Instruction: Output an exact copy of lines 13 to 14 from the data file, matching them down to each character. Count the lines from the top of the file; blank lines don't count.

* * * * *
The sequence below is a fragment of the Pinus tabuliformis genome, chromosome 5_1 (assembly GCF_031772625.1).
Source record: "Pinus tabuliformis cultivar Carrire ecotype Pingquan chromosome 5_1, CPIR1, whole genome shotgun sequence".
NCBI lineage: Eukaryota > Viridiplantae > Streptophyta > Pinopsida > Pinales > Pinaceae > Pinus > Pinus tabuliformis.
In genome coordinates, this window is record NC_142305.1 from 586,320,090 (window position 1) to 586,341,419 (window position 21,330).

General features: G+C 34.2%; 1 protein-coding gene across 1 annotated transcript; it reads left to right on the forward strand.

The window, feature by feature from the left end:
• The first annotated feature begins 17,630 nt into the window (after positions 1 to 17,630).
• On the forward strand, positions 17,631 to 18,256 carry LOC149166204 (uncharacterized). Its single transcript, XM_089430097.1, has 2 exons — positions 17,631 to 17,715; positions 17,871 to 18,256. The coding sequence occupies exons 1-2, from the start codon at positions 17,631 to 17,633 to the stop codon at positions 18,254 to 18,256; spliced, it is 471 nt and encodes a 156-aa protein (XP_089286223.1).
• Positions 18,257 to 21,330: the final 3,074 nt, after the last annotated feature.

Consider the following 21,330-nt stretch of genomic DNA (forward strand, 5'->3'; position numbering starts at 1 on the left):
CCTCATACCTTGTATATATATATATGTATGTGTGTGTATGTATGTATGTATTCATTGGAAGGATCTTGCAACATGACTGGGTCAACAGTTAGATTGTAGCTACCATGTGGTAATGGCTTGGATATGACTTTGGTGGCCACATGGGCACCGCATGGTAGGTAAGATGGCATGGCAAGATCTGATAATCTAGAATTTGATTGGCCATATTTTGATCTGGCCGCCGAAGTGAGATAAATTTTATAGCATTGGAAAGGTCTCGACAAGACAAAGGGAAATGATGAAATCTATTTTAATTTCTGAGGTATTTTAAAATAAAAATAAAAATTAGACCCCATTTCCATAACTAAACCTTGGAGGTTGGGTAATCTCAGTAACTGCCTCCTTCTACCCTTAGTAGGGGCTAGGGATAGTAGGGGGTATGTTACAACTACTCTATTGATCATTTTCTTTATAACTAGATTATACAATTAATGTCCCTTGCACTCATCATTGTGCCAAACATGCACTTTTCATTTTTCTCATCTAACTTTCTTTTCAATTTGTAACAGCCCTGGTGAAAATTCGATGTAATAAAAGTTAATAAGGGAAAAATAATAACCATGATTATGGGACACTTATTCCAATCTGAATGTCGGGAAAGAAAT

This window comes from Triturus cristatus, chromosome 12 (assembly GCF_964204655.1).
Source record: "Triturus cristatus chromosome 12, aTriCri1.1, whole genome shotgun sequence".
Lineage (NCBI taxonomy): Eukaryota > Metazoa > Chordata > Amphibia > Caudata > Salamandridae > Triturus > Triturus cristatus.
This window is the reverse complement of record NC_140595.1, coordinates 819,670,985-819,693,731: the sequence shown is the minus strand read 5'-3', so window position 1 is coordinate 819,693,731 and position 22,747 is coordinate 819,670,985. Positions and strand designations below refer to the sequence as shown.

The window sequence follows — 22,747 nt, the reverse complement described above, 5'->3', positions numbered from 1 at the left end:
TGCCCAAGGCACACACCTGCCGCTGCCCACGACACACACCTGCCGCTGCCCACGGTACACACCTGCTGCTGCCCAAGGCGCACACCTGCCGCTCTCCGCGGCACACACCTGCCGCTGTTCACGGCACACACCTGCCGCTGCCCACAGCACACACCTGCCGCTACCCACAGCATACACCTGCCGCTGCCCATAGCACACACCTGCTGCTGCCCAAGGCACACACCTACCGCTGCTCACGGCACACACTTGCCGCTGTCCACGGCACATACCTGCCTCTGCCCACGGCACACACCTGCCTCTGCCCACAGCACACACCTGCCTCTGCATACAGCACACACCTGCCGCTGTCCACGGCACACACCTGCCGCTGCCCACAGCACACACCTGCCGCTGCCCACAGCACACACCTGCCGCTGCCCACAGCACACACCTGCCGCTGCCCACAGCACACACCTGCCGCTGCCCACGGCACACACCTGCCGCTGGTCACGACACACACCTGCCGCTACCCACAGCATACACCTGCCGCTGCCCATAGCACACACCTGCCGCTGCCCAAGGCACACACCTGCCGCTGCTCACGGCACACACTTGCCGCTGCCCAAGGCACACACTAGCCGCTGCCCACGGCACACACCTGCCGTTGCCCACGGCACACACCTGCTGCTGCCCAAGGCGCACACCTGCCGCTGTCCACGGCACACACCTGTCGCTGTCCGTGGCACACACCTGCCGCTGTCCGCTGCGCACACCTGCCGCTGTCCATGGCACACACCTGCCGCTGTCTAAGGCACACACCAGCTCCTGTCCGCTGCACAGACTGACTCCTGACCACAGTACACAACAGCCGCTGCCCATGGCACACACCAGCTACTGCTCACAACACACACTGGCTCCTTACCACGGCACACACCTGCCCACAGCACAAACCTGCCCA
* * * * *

Source record: "Triturus cristatus chromosome 12, aTriCri1.1, whole genome shotgun sequence".
Lineage (NCBI taxonomy): Eukaryota > Metazoa > Chordata > Amphibia > Caudata > Salamandridae > Triturus > Triturus cristatus.